This is not an article I thought I would have to write so soon, but some things have happened in my personal life and unfortunately I have to take a step back from writing for this site.
If you’ve read my content here over the last year and a bit, you’ll know that I’ve never really been one to shy away from talking about my story, so I hope you’ll allow me one last (not so -) quick little divergence.
On the bright side, “some things” refers to extremely positive things. That means a new job — my very first full-time writing gig, and at my alma mater no less — and a return to school to hone my storytelling skills. In another life, I was a graphic designer in the publishing world for quite a few years, but all my professional training was actually in written communication, so it’s exciting to get back on that horse and dive into the field that I love so much.
But, as we all know, there are two sides to every coin. In my case, the flip side of the wonderful and exciting things is the return of the not-so-wonderful things: namely, a pretty brutal struggle with anxiety and depression. One that I thought was finished.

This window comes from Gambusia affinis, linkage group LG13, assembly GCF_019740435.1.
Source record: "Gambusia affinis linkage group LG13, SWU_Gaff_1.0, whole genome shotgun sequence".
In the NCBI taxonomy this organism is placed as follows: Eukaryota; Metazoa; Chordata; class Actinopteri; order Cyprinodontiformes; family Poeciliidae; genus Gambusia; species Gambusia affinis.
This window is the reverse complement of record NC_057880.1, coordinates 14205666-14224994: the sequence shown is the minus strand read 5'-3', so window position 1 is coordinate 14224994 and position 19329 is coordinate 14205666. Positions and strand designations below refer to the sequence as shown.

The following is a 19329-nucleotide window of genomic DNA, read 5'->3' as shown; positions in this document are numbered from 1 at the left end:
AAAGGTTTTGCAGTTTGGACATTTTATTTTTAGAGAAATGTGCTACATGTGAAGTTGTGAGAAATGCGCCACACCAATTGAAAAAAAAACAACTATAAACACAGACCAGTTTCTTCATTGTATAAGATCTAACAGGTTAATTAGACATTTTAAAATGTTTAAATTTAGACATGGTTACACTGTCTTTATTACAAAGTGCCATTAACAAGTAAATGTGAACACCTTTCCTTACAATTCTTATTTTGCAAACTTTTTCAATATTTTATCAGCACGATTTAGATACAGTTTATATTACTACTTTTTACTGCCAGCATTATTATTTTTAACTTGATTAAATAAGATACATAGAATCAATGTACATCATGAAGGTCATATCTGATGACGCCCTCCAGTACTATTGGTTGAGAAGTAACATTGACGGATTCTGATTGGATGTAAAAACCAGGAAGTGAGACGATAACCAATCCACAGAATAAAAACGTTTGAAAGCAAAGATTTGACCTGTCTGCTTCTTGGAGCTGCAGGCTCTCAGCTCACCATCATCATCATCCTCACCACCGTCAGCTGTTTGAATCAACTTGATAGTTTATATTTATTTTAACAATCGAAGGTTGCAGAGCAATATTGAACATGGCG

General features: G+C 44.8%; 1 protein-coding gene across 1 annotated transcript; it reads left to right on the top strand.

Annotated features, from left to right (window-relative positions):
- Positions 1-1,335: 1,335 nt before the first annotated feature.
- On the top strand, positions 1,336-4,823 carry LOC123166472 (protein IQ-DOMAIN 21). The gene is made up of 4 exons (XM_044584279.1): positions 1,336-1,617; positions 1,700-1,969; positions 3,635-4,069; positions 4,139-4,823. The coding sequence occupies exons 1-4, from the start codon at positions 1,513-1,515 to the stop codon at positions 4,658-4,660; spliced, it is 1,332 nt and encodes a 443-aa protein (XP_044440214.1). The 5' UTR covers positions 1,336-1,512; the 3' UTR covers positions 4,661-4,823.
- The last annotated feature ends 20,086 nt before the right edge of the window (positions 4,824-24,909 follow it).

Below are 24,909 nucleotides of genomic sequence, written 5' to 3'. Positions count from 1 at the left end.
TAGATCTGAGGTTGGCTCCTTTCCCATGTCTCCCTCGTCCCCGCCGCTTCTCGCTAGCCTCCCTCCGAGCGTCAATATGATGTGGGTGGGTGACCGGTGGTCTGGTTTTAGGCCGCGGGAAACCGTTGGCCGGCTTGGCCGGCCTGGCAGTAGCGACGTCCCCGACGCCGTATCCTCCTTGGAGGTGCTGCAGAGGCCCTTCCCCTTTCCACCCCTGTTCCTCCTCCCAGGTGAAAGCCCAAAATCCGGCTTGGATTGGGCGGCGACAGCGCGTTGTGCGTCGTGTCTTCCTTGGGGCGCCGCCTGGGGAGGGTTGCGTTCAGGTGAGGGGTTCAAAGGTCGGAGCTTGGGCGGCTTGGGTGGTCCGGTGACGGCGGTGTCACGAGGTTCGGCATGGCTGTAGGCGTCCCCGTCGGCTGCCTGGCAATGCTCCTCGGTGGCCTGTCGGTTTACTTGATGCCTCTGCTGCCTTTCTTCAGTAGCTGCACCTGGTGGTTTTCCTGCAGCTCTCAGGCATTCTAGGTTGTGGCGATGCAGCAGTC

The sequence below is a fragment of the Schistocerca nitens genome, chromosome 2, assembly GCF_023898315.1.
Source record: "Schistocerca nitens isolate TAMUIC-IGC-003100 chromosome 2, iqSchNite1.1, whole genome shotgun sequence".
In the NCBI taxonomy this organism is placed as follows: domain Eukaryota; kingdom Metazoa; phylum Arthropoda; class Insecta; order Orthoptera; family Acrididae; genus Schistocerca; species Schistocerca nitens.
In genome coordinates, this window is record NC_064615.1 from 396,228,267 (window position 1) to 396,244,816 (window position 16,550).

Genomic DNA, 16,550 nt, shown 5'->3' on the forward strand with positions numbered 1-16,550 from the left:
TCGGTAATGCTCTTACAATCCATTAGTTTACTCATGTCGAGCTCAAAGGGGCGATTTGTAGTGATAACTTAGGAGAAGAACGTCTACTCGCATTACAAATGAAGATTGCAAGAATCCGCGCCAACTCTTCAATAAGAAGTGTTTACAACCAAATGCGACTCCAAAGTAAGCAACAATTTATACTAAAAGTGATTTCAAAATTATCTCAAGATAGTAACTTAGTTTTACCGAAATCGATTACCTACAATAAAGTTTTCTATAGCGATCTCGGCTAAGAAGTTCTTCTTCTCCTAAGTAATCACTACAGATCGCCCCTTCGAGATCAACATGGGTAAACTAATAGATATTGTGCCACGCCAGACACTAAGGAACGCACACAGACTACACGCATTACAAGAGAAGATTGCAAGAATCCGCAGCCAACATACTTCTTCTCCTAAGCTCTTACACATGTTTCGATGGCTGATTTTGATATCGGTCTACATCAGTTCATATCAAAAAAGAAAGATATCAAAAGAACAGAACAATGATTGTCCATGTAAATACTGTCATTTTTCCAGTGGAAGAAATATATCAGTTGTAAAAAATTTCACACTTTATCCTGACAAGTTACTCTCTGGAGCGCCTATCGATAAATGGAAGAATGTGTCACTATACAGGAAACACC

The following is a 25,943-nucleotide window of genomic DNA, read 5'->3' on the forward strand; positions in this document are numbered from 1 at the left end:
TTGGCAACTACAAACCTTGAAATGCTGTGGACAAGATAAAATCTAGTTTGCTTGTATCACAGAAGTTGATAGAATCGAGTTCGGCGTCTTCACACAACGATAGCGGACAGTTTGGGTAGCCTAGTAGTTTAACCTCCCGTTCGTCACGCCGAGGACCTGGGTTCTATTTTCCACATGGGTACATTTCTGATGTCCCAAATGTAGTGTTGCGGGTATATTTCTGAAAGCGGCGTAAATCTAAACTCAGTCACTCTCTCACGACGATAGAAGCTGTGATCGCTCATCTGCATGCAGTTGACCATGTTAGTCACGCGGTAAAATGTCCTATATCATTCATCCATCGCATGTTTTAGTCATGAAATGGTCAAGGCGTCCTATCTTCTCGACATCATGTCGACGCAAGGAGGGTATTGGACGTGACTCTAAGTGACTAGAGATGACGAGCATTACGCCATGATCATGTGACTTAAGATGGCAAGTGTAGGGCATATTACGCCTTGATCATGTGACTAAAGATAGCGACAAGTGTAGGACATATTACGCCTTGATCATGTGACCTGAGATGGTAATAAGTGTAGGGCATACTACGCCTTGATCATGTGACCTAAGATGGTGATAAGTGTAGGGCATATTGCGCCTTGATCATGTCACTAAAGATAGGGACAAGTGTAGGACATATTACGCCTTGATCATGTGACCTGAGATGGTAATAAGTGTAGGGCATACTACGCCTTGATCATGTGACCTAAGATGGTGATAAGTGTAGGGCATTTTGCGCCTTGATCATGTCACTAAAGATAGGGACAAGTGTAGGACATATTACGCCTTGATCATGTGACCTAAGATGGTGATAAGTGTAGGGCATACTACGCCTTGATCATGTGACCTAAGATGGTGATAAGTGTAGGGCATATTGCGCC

I wrote about it a moment ago, but I started writing to Pinstripe Alley to deal with some struggles that had resurfaced during the pandemic. Notably, my nerves were shot – I was virtually unable to leave the house, even for small things like grocery shopping, without experiencing near-crippling panic attacks – and my social anxiety was even higher than it was. usually isn’t. Also, at the time, I was living in the middle of one of the longest lockdowns in North America, so you can imagine what all that loneliness did to a guy whose brain is constantly trying to eat himself food. inside.
When I saw the call for writers go out, I thought joining a community like this to write about my favorite team and my favorite sport would help give me peace of mind, or at least get through time somewhat productively. .
And he did. For a while, at least.
I’ve always wanted to write about baseball and, in particular, the Yankees, and this site gave me this opportunity. As a Yankees fan living just outside of Toronto there aren’t many of us here so it was nice to have a community of people to talk to – even the ones who told me to go [expletive deleted] myself and that my writing “disgusted” them* – while also writing about the team and the game that I love.
*Author’s Note: This is a joke. I mean, both of those things happened, but that ignoring feature is so sweet.
Anyway, to make it short (too late), the old brain factory isn’t that hot these days and I have to take a step back to recalibrate. This is the fourth time I’ve been through a cycle like this in my adult life and it probably won’t be the last, but it’s become urgent enough that I unfortunately don’t have the mental energy to to continue writing at the level I demand of myself. It’s also why I’ve had less of a presence in both the site’s comments section and the team’s Slack channel in recent months.